"A nanospear offers a fourfold symmetrical structure, a diameter change along the growth axis and a larger morphology surface at the tip as it grows from a nanowire into a nanospear," Baoyu Liu of Liaoning University of Petroleum and Chemical Technology told nanotechweb.org. "The difference in diameter, morphology surface and shape of the tip and the shaft will modify the nanospear's properties and functionality."

Analysis revealed that the tip of the spear has a higher nitrogen content compared with the shaft. According to the researchers, this can be explained by the tip's larger surface area and its subsequent ability to absorb more nitrogen during synthesis.

Together with colleagues from Jiangsu and Zhejiang universities, Liu creates the structures using a simple thermal evaporation process that involves ammoniating InP powder at temperatures of up to 1100°C. Firstly, a Al2O3 boat containing the powder is heated to 800°C under the protection of argon gas (Ar) with a flow rate of 200 ml/min. Next, ammonia (NH3) is introduced at stable flow rates between 50 and 400 ml/min to replace the Ar and the furnace temperature is increased. The resulting nanostructures are deposited on a piece of silicon wafer placed downstream of the reaction chamber.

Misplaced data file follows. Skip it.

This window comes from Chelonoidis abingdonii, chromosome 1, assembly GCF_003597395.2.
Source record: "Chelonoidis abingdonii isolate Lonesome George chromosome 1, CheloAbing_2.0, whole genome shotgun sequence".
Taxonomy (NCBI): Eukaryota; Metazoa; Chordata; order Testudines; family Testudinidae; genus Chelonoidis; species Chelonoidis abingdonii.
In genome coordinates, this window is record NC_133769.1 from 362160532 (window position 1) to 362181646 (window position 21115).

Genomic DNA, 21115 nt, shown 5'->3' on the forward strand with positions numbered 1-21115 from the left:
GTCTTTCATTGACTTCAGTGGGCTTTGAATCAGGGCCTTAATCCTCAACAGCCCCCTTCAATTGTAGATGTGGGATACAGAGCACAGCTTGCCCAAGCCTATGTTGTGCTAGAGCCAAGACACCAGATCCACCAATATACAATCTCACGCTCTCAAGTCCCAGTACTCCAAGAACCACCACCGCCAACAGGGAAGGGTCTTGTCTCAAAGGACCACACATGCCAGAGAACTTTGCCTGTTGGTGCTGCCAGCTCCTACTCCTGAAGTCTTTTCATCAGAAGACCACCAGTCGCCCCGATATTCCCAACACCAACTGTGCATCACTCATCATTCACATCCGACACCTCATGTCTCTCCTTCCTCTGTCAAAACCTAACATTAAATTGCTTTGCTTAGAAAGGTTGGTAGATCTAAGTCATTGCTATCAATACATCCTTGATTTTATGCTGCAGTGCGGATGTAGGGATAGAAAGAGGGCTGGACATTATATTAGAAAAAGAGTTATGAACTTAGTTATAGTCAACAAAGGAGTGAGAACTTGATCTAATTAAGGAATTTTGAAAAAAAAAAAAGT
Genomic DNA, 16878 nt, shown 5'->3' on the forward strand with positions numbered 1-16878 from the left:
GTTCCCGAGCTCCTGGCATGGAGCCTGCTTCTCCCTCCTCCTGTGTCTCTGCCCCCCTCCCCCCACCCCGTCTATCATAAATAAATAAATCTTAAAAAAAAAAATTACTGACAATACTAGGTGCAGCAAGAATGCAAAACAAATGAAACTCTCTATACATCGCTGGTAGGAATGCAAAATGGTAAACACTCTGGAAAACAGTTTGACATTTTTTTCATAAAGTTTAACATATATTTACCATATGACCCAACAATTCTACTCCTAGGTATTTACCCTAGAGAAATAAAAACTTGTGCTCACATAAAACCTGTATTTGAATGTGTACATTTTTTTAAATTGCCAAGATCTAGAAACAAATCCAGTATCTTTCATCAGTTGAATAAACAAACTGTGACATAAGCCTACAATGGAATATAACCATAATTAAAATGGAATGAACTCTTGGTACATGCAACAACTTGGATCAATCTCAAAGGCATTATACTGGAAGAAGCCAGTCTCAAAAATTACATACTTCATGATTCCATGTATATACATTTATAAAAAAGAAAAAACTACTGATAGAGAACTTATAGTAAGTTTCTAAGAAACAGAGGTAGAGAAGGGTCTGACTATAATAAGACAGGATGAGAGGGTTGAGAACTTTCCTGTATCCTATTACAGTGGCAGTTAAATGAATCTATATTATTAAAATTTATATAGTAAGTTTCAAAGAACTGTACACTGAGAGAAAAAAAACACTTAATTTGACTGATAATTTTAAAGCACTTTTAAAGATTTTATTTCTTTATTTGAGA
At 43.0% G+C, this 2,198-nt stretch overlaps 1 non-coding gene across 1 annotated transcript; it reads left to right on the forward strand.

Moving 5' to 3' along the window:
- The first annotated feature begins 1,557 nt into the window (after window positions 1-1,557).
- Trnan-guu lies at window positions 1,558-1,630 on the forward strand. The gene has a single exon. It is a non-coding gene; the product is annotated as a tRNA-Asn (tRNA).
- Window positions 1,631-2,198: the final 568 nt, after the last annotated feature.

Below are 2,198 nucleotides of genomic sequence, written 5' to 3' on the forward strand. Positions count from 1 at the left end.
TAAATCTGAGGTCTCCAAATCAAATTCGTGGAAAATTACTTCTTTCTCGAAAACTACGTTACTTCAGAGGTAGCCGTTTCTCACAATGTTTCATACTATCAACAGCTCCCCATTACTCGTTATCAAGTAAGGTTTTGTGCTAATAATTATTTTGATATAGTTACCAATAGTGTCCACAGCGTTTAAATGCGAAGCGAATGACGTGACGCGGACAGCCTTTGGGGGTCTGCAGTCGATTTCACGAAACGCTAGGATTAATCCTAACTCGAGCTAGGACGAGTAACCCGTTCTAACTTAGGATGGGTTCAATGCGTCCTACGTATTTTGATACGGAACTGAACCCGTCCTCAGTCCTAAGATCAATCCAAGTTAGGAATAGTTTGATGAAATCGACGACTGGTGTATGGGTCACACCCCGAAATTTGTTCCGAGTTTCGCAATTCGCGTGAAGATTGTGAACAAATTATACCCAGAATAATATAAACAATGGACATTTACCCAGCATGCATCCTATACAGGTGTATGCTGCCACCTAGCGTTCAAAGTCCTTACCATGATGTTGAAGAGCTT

"The original objective of this experiment was to grow InN nanostructured materials by reacting InP powder with NH3 gas," she revealed. "When we analysed the product, we discovered a few of the spear-like In-O-N nanowires mixed in with the InN particles."

By tuning the gas flow rate, the team has managed to dramatically increase the production of its nanospears. It turns out that higher NH3 flow rates are key to promoting the growth of the fourfold symmetrical structures, but even under these conditions InN particles remain in the final product. Going forwards, the group needs to find a way of excluding the InN structures to drive up the purity of its In-O-N output.

The researchers reported their work in Nanotechnology.